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Wrong to ban burka in public places, says Boris Johnson

The former foreign secretary was accused of fanning the flames of Islamophobia after saying women wearing face coverings ‘look like letter boxes’.

Boris Johnson has come out against calls to ban face-covering garments like the burka in public places.

The former foreign secretary said Denmark was wrong to impose fines for wearing the burka or niqab in the streets.

But he came under attack for saying that Muslim women in burkas “look like letter boxes”, and comparing them to bank robbers and rebellious teenagers.

Labour MP David Lammy branded Mr Johnson a “pound-shop Donald Trump” and accused him of “fanning the flames of Islamophobia” for political advantage.

Denmark last week followed France, Germany, Austria and Belgium in banning the burka in public places.

A fine of around £120 has already been imposed on a woman wearing one in a shopping centre in the town of Horsholm, after another woman reportedly tried to tear it off.

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Boris Johnson said Muslim women should be free to wear face-covering garments on the streets of Britain (Dominic Lipinski/PA)

Writing in the Daily Telegraph, Mr Johnson said he felt “fully entitled” to expect women to remove face coverings when talking to him at his MP’s surgery, and said schools and universities should be able to take the same approach if a student “turns up … looking like a bank robber”.

“If you tell me that the burka is oppressive, then I am with you,” he wrote.

“If you say that it is weird and bullying to expect women to cover their faces, then I totally agree – and I would add that I can find no scriptural authority for the practice in the Koran.

“I would go further and say that it is absolutely ridiculous that people should choose to go around looking like letter boxes; and I thoroughly dislike any attempt by any – invariably male – government to encourage such demonstrations of ‘modesty’.”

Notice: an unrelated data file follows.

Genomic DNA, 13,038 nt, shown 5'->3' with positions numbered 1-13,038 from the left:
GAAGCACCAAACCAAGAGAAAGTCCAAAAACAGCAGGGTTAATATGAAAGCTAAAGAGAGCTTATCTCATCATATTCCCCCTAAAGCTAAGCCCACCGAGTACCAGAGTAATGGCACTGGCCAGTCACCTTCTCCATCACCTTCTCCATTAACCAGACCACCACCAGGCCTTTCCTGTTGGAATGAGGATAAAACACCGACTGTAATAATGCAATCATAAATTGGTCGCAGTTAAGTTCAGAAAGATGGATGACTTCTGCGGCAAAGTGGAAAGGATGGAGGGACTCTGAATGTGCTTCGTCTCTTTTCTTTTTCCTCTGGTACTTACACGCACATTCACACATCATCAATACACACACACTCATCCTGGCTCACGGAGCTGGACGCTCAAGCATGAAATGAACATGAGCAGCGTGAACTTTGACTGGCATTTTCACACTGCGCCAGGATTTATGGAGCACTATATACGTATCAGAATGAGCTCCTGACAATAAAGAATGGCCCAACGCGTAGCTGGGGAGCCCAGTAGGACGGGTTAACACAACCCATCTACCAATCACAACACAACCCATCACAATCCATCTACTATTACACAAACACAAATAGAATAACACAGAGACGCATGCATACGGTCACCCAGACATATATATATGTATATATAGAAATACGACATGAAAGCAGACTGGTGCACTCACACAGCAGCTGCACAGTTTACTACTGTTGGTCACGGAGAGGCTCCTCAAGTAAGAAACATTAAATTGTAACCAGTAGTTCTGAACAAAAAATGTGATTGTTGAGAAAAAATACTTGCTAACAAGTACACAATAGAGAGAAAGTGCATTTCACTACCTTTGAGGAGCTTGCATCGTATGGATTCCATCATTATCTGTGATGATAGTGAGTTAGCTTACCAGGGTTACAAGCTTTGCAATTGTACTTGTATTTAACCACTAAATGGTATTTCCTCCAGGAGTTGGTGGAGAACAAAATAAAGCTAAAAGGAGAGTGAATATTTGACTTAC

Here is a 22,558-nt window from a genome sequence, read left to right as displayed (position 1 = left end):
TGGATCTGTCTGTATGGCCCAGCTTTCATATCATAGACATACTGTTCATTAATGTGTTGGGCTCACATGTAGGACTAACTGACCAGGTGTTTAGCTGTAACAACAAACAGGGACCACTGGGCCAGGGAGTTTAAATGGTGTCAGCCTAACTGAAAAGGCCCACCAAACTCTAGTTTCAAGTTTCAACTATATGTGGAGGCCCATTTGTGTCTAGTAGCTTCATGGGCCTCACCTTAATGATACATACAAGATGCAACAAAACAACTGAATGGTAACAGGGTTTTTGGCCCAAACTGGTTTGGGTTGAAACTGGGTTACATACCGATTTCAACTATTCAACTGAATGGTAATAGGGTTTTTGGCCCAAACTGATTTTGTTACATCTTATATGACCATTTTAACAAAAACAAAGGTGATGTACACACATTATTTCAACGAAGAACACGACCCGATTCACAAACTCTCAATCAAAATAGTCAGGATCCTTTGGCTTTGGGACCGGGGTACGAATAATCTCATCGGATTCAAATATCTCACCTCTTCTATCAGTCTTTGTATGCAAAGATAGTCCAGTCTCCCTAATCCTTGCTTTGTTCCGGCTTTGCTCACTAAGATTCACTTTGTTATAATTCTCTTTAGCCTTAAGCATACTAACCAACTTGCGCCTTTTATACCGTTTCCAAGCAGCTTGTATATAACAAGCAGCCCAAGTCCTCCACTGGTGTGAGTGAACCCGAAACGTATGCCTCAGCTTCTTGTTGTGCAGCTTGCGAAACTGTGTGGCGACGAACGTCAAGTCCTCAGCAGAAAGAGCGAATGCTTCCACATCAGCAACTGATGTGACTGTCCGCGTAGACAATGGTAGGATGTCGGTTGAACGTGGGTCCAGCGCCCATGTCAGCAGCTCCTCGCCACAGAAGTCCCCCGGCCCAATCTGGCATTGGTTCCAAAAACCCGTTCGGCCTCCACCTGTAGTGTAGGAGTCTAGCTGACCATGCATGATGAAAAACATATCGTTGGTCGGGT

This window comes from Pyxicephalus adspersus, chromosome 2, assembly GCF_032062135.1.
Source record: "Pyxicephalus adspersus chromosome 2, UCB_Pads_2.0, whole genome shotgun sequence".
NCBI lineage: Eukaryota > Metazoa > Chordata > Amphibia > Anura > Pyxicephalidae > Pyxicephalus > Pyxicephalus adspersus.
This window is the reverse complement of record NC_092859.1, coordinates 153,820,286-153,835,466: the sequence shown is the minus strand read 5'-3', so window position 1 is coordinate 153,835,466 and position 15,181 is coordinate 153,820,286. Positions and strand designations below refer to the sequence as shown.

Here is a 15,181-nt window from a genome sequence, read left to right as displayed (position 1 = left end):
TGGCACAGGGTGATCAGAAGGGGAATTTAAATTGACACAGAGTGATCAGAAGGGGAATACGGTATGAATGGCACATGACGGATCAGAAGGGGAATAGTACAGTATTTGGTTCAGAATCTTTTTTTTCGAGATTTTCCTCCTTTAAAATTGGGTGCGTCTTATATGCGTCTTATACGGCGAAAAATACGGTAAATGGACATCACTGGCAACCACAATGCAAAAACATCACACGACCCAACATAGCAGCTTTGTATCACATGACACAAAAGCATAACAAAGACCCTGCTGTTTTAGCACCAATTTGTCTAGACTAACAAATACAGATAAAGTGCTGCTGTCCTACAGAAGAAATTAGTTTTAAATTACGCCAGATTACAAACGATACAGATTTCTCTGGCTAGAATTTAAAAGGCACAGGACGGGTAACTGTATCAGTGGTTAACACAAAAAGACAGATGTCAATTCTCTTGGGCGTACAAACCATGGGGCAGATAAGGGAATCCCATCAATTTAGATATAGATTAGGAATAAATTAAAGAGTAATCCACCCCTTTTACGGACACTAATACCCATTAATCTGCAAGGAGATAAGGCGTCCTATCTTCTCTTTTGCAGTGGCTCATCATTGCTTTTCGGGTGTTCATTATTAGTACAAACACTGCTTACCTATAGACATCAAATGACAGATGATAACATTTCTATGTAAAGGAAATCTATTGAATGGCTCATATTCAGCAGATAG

Businesses and government agencies should also be able to “enforce a dress code that enables their employees to interact with customers”, including by allowing them to see their faces, said Mr Johnson.

But he added: “Such restrictions are not quite the same as telling a free-born adult woman what she may or may not wear, in a public place, when she is simply minding her own business.

“I am against a total ban because it is inevitably construed – rightly or wrongly – as being intended to make some point about Islam.”

A total ban would give a boost to radicals who claim there is a “clash of civilisations” between Islam and the West, fanning the flames of grievance and turning women into “martyrs”, he warned.

And he said that a ban on burkas could lead to “a general crackdown on any public symbols of religious affiliation”.

Mr Johnson wrote: “Like a parent confronted by a rebellious teenager determined to wear a spike through her tongue, or a bolt through her nose, you run the risk that, by your heavy-handed attempt to ban what you see as a bizarre and unattractive adornment, you simply stiffen resistance…

“If Danish women really want to cover their faces, then it seems a bit extreme – all the caveats above understood – to stop them under all circumstances. I don’t propose we follow suit. A total ban is not the answer.”

Mr Lammy responded on Twitter: “Muslim women are having their burkas pulled off by thugs in our streets and Boris Johnson’s response is to mock them for ‘looking like letter boxes’.

“Our pound-shop Donald Trump is fanning the flames of Islamophobia to propel his grubby electoral ambitions.”

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